There was little hesitation about the contract in its first days, Revis' addition a reason to celebrate for a franchise eager to make buzz-worthy national headlines. But the knee bothered Revis early last fall, enough so that the Bucs used more zone coverage than expected because he was unable to find the burst he had enjoyed as a younger man. Clearly, something was wrong.
Still, Revis did fair jobs against elite wide receivers such as Steve Smith and Larry Fitzgerald. He wasn't the rock-steady "Revis Island" of old. But he was a deterrent, and at times, he admitted boredom because of how offenses avoided him.
After it all, was the return on Revis worth it? No.
The Bucs surrendered their 13th overall pick last year, which the Jets used to select defensive tackle Sheldon Richardson, the eventual NFL Defensive Rookie of the Year. With Revis off the Bucs' roster, they save a $1.5 million roster bonus he would have been due after 4 p.m. Wednesday, and a third-round pick the Jets would have received becomes a fourth-round selection.
Sure, Revis gave the Bucs production, but his stay wasn't long enough to call this anything other than a blunder. He earned 50 tackles, two forced fumbles and two interceptions. He appeared to gain more comfort in his healing knee late in the season, and his play was good enough to allow him to earn his fifth Pro Bowl appearance.
But mostly, the Revis deal will go down as one of the most disappointing in Bucs history.
In retrospect, it was a desperation move by Schiano and Dominik for a pair that overestimated their roster's potential, which is part of the reason why both men are no longer employed at One Buc Place. Their miscalculation of the greater depth present in their locker room was their downfall.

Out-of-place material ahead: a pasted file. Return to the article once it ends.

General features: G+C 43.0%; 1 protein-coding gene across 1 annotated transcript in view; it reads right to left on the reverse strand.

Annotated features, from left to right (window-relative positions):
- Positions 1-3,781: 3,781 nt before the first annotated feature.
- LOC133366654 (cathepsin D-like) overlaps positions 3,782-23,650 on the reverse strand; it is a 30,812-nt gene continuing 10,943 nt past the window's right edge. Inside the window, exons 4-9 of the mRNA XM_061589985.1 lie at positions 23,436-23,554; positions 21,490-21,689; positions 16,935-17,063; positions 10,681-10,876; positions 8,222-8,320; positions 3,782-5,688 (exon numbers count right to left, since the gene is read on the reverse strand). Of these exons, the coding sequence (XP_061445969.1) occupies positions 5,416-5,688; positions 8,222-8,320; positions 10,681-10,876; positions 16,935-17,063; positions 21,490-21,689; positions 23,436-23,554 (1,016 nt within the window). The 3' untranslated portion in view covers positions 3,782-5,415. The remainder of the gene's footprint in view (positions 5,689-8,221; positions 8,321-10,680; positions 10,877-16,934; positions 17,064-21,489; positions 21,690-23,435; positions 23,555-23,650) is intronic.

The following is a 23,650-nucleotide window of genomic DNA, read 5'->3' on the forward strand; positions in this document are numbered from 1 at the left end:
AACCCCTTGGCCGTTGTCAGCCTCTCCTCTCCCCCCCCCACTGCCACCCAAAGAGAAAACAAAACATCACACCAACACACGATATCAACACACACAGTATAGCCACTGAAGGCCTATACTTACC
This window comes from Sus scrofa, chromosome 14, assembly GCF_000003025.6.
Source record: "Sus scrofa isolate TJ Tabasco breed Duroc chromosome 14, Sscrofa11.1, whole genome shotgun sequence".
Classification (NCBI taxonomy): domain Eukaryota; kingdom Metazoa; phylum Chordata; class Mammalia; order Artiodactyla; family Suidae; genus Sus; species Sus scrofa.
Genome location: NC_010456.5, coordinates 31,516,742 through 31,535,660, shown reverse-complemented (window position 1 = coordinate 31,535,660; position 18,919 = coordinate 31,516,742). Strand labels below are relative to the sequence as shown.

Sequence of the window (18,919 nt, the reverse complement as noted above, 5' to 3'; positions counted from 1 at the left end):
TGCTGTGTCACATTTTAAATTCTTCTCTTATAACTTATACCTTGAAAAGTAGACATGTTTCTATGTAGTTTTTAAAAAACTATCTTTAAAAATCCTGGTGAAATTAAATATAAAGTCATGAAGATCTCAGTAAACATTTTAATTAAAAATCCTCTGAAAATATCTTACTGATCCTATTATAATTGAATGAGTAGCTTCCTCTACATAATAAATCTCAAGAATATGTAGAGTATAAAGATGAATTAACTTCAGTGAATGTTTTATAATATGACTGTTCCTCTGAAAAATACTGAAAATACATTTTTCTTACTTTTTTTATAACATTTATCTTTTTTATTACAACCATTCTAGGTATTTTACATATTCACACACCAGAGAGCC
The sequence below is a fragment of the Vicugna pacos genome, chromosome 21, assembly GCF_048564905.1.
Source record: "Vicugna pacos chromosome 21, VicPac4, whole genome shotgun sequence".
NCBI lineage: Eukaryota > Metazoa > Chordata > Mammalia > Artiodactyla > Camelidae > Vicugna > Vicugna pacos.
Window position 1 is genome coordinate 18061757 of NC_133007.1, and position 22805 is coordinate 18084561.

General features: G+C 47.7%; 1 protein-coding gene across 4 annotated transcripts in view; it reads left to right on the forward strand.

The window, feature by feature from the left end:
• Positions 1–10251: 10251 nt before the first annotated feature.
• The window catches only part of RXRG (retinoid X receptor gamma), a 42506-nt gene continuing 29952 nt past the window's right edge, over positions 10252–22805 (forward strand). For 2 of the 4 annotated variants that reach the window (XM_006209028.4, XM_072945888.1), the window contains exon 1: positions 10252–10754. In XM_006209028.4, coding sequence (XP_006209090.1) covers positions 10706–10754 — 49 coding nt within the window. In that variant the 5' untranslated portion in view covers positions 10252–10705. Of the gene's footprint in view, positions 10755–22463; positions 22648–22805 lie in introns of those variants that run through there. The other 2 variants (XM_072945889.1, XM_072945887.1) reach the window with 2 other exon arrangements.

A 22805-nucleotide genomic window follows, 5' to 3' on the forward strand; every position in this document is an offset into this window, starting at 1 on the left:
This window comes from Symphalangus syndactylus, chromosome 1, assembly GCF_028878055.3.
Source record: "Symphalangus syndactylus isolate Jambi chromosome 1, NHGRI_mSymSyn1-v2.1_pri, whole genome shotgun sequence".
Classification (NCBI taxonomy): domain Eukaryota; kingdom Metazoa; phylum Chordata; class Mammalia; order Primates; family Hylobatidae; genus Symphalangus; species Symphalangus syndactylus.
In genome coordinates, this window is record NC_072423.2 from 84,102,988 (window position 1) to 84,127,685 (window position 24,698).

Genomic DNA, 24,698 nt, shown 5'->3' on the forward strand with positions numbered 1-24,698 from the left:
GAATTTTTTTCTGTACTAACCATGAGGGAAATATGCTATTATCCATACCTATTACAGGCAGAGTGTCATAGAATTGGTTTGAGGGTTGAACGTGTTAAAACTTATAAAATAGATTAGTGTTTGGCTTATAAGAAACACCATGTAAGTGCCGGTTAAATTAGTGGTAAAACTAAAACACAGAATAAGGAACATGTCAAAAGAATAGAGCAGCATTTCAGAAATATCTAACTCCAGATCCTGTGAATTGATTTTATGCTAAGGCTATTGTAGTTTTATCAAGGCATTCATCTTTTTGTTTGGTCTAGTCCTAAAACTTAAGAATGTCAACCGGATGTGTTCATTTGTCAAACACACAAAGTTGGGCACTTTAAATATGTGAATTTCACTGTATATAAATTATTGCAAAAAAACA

With Revis gone, the Bucs will never receive the first-round pick they lost. With Revis gone, they overpaid for someone who only gave them a single season. With Revis gone, they never did see him at his full potential, which is part of the reason why the Glazers were upset that they never received appropriate return on their high-dollar free-agent investments of recent years.
Last spring, Revis' signing was a symbol of optimism. The so-called "No Fly Zone" secondary was a reason to believe in the Bucs' potential, with Revis standing as the remade group's crown jewel.
Now those days are long gone, change is everywhere in Tampa, and only questions remain: Why did the Revis deal come to this? Why did the marriage end so soon? Why was it made at all?
Someday, but not soon, the answers will make sense. That's NFL life for most: It's a turnstile of locker rooms, relationships and experiences crisscrossing the country. Stability is elusive. Free agency is an annual reminder of how fast the landscape moves.
Now, only part of Revis' departure is logical. He came as a signal of momentum and playoff dreams, however distant those appear. His presence, shortly after that initial flight from New Jersey to Florida, was a 5-foot-11, 198-pound package of promise.
He leaves as a reminder of how low things became.
Someday, but not soon, the sting from an ill-fated gamble will be gone.